SAN FRANCISCO The Golden Gate Bridge and Chinatown aren’t going anywhere, but if you’re looking for the city’s celebrated street performers, they can prove hard to find.
But these buskers – entertainers who pass their hats for tips – are worth tracking down. On a three-day spring weekend, I missed the legendary Bush Man of Fisherman’s Wharf (more on him later), but I did spend quality bizarre-o time enjoying the likes of teen tap dancer/trumpeter MasterBlaster G, Al the Balloon Man, Robot Bob, the Sardine Family Circus and others. And, of course, Kenny the Clown.
Here’s how it works. ...
Forget about Alcatraz, Lombard Street, Coit Tower, etc. Performers go to tourist sites where there’s a steady flow of pedestrians but with a public space large enough to hold an audience. Forget about Chinatown – the streets are too narrow.
Buskers I encountered tended to lived in the Bay area, but not necessarily in the pricey city where they ply their trade. Given their sketchy income, they take the MUNI rail/bus system or BART (Bay Area Rapid Transit) trains to their downtown non-desk jobs. If their act includes, say, juggling equipment or prop-filled suitcases, they want a popular spot near a station.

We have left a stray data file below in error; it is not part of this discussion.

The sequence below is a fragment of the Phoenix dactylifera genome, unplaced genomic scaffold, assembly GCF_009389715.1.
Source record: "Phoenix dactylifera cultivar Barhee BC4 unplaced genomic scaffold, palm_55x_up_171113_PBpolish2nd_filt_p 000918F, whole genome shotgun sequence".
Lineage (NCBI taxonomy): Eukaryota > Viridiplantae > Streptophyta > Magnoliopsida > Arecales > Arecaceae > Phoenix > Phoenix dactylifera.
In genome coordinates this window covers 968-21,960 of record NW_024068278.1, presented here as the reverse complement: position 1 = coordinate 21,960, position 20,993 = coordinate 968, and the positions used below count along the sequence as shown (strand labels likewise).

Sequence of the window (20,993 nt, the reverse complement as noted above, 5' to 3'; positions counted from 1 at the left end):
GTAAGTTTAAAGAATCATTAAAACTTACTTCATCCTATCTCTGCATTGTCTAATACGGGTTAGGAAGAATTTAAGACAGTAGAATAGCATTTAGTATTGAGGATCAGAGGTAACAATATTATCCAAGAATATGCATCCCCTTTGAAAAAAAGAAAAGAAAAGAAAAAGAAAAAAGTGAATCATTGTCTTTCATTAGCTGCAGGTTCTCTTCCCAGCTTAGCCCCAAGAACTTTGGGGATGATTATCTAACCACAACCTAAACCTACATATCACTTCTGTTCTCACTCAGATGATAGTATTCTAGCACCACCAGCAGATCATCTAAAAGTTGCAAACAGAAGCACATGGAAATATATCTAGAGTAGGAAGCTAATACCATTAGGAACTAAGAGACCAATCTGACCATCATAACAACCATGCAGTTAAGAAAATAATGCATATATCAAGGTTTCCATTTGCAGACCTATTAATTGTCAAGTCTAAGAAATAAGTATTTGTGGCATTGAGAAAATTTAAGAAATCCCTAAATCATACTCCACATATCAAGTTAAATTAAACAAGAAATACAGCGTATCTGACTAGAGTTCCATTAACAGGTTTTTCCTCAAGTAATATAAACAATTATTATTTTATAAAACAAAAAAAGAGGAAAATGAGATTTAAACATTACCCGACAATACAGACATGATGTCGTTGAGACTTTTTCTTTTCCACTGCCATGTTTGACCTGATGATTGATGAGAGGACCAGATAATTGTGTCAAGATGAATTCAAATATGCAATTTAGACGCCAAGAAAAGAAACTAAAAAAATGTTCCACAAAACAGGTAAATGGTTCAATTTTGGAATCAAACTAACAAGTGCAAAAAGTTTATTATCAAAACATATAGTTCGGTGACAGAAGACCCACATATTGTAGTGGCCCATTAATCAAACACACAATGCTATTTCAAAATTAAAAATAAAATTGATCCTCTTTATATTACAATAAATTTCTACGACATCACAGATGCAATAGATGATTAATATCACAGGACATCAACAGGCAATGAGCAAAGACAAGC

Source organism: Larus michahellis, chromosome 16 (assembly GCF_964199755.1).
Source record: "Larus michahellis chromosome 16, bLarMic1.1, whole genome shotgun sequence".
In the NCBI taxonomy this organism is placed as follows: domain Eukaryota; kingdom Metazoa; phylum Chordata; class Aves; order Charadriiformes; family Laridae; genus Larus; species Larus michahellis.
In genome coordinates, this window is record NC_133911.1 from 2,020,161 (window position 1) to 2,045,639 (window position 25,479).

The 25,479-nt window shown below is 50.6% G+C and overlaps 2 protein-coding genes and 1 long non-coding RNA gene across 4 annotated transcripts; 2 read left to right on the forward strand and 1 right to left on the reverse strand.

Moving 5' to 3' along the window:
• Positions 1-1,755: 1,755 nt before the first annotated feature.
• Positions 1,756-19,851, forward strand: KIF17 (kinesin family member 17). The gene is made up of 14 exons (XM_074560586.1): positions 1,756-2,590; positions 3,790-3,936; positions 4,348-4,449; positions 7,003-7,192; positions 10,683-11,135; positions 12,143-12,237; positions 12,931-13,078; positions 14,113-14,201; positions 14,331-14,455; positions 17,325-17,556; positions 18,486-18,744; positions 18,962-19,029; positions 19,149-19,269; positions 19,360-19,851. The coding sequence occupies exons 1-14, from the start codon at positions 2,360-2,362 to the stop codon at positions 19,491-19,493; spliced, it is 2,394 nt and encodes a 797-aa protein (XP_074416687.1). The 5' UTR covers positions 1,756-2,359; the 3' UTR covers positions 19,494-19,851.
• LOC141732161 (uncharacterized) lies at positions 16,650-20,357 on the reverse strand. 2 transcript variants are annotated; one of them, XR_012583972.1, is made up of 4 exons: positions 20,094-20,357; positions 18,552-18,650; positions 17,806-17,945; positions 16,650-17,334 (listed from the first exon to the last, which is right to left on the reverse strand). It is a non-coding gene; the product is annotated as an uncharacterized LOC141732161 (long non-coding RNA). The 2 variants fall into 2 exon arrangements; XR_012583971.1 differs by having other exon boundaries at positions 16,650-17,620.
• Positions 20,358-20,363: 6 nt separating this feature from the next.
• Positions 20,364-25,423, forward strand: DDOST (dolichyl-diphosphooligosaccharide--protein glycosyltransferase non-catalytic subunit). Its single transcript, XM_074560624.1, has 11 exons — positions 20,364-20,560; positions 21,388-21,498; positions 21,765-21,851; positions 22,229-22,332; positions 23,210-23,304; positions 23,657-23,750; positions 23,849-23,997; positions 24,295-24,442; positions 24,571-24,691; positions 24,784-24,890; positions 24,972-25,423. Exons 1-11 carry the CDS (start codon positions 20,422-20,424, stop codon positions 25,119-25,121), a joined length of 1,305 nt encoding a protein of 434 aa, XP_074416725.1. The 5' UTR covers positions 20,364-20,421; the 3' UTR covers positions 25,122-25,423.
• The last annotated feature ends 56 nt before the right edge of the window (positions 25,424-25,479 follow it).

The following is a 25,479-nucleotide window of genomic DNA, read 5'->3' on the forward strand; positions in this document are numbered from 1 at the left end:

The Embarcadero – the busy, scenic dockside north and northeast of the city’s heart – fits the bill nicely. The commercialized Fisherman’s Wharf and Pier 39 are at one end, the Ferry Building is at the other. Strollers throng the pavement and there are rail and bus stops all along the way.
The Ferry Building vibe is less plastic. The structure is historic – it opened in 1898, survived the quakes of 1906 and 1989 and quietly rotted away until the 1990s when it was restored to Victorian prime. The interior is filled with boutiques; the back side is where commuters catch boats that cross the bay to Sausalito, Marin, Oakland and elsewhere.
The expansive Ferry Building pavement facing the Embarcadero is busy with vendors as well as entertainers; the plaza across the street, next to the Hyatt Regency, is well stocked with crafters’ tables and tents.
Another choice but less obvious locale is Hallidie Plaza, south of Union Square at Market, Powell and Fifth streets. The small-ish patch of concrete has mass-transit stops, is a heavily walked commercial area (Bloomingdale’s is across Market); a visitor center is just down the way. The plaza is also at the southern terminus of a cable-car line. If you’re a balloon-bender or boom-box dancer, the site is ideal.
Buskers often move from one location to another – and not just for more lucrative crowd-sourcing:
Police have wide latitude in deciding whom to roust or fine.
That said, Bush Man has unique hassles. He crouches low to the ground along Fisherman’s Wharf, motionless and hidden behind a sheaf of sawed-off eucalyptus branches. He then jumps out to startle unsuspecting passersby.
Some potential customers – as well as wharf merchants – just aren’t amused by his act, and file complaints. Nine years ago, Bush Man stood trial on several misdemeanors.
If nothing else, his acquittal on all charges may answer the old question of how many clowns you can fit into a jury box.
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